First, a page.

I lugged the awkward box across the center historico all the way to Hidalgo where I was able to catch a bus across to my office. My arm was sore today from lugging it around, actually.
My office was thrilled, they commented how huge and delicious everything was.
For lunch, I took my tupper to the comida corida with the other intern and got a chile relleno with rice and beans and agua de tamarindo. It makes me happy to go there, because they recognize me and know me and are always so happy to see me. It's nice to be a regular.
A little after lunch, I was called over to the front door, and boom! trap was sprung. A massive spray of sunflowers in a bouquet, carried buy none other than Alejandro, with his girlfriend in tow. Alejandro, dear reader, was my first friend and guide in Mexico City, and after abuelita passed away, I was afraid that I'd terminally disrespected him and his family. Alejandro, rememer, is the cousin of my good friend Sal, a.k.a. Chavo, a.k.a. Arizona.
We chatted a short bit while I held the weighty bouquet, and I introduced myself to Isis, his novia. It was great to see him again, and I re-invited him to my birthday dinner that night.
A little while after that, my coworkers crept up on me and surprised me with a cake made out of a stack of pastries, complete with lit candles on top. It still makes me grin to think on it.
Normally, for birthdays, the office buys a cake and they have a little cake and eating party in the meeting room cum dining room, but since I brought the pastries in the morning, I asked them to defer it, since it was given to me as an option. But I guess they still wanted to make me feel special, so they brought out the concha cake and sang "las mananitas" to me while I wore a ridiculous hat.
And of course, all day, everyone in the office came up to me to say "felizidades" for a salute, the traditional Mexican greeting of a hug and an a peck on the cheek.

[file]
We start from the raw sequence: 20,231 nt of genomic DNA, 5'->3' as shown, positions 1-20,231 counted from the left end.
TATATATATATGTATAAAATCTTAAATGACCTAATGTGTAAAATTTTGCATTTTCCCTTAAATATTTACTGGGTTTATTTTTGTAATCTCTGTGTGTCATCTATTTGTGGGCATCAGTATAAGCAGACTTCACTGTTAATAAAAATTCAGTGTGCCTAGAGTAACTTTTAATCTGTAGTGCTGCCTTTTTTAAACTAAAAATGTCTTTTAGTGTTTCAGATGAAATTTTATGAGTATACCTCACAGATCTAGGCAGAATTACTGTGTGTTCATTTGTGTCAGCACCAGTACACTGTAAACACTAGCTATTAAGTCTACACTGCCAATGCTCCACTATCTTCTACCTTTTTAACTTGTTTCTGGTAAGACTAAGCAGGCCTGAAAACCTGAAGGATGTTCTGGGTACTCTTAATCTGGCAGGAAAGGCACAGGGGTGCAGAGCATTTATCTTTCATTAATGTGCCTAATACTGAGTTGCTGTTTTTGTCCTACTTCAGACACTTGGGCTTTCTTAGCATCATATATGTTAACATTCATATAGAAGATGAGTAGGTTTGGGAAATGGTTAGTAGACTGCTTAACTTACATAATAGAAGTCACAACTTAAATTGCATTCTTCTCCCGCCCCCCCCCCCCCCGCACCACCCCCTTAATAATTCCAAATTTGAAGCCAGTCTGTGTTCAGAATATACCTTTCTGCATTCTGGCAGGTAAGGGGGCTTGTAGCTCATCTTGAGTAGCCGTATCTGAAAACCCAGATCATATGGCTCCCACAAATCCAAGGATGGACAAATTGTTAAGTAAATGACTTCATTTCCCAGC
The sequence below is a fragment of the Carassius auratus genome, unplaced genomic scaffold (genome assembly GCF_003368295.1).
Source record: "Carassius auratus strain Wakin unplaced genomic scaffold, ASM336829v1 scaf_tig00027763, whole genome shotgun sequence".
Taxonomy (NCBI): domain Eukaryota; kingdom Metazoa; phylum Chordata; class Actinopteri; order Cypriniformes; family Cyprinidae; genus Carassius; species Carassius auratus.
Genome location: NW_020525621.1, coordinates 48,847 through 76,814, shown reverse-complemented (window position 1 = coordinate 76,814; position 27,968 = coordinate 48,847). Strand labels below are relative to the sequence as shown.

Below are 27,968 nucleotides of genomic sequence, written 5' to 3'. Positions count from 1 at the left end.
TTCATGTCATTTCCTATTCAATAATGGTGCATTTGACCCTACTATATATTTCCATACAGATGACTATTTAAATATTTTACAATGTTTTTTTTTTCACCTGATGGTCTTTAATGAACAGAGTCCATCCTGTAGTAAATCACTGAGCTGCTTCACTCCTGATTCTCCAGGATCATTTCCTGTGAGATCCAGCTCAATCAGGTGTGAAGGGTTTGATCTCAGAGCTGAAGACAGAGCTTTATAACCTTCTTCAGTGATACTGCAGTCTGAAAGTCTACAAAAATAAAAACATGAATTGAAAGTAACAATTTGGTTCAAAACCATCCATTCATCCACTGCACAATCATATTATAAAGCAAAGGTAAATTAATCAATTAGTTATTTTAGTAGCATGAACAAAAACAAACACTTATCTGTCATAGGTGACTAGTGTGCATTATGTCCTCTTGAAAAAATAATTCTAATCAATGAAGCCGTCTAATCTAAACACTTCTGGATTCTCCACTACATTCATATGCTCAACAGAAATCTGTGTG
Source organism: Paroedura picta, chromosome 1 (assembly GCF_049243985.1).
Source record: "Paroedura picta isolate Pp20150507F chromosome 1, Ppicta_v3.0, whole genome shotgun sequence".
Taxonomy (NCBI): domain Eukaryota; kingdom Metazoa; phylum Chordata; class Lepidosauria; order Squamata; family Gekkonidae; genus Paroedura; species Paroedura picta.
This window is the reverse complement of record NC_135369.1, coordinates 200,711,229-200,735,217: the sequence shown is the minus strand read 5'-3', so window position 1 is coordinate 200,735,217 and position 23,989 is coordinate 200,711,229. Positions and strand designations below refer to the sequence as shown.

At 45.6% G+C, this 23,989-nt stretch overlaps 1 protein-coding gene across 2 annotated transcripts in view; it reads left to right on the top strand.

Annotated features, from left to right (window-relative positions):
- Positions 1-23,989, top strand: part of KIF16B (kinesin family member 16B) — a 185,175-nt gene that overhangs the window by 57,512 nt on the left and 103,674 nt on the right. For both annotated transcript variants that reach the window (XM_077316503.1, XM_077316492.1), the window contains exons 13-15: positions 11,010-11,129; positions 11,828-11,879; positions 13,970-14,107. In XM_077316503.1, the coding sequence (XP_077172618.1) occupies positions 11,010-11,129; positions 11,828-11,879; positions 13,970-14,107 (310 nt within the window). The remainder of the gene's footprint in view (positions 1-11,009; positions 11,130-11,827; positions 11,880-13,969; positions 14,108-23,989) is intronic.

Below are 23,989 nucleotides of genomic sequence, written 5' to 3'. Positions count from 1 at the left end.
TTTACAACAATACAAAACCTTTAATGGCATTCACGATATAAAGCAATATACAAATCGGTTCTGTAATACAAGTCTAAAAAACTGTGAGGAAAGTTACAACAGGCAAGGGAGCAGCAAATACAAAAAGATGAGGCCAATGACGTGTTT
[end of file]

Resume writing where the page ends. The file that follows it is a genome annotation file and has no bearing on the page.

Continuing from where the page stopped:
The flowers turned out be so massive I had problems finding a container for them. Vania helped me by filling up a small wastebasket with water and we put them in there, and then to prevent the weight of the bouquet from toppling the container, we weighted it down with (what else?) marble and stone tile samples. I set it on the floor by my desk and it made me happy every time I looked at it.
For my birthday dinner, K met me at La Chirindongueria, a pizza place near the Cine Chino close to Reforma and Hidalgo station. I'd told everyone that I'd be there at 8, but I found myself running late leaving the office.
Due to the teachers protests (also, I jumped out of work to go shoot the prosters a few times) Reforma was shut down to traffic so the bus I was riding diverted, and I bailed. I had to pick my way through the aftermath of a riot. Trash everywhere. I passed through the man gates of two giant metal barricades blocking the streets. FInally I made it, and of course, the heavens opened up and started to pour rain.
K was there already, and we chatted while waiting for a table. I'd invited the office, but no one was able to come, mostly because the Lyon team was working until 9 or 10 every night. Ramferi, one of the former interns, came with his girlfriend, and so did Zach, a young midwestern who I'd met for a beer and a talk about cities after he contacted me from readng my blog. Ram's girlfriend was really amused at the story, in spanish, she said, waggishly, "So you guys met online?"
Actually, it was a really fun dinner. Everyone spoke Spanish or was sympathetic to the gringos working on it. K's fluent, and she's really social, so she enjoyed talking with everyone and made them feel welcome. The six of us ate our way through four pizzas (two for one! orale! ) and we parted ways after the rain had let up a bit.
I was able to catch Saori online at the office and we chatted back and forth as I worked on my stairs for this project in Lyon. She was overcome that I'd worn my "you are my favorite architect" button to work that day. It was something she'd picked up for me in Helsinki. I missed her so much, but having the flowers from her helped bring her closer to me. She took off at the end of february. It's been so long since I've seen her.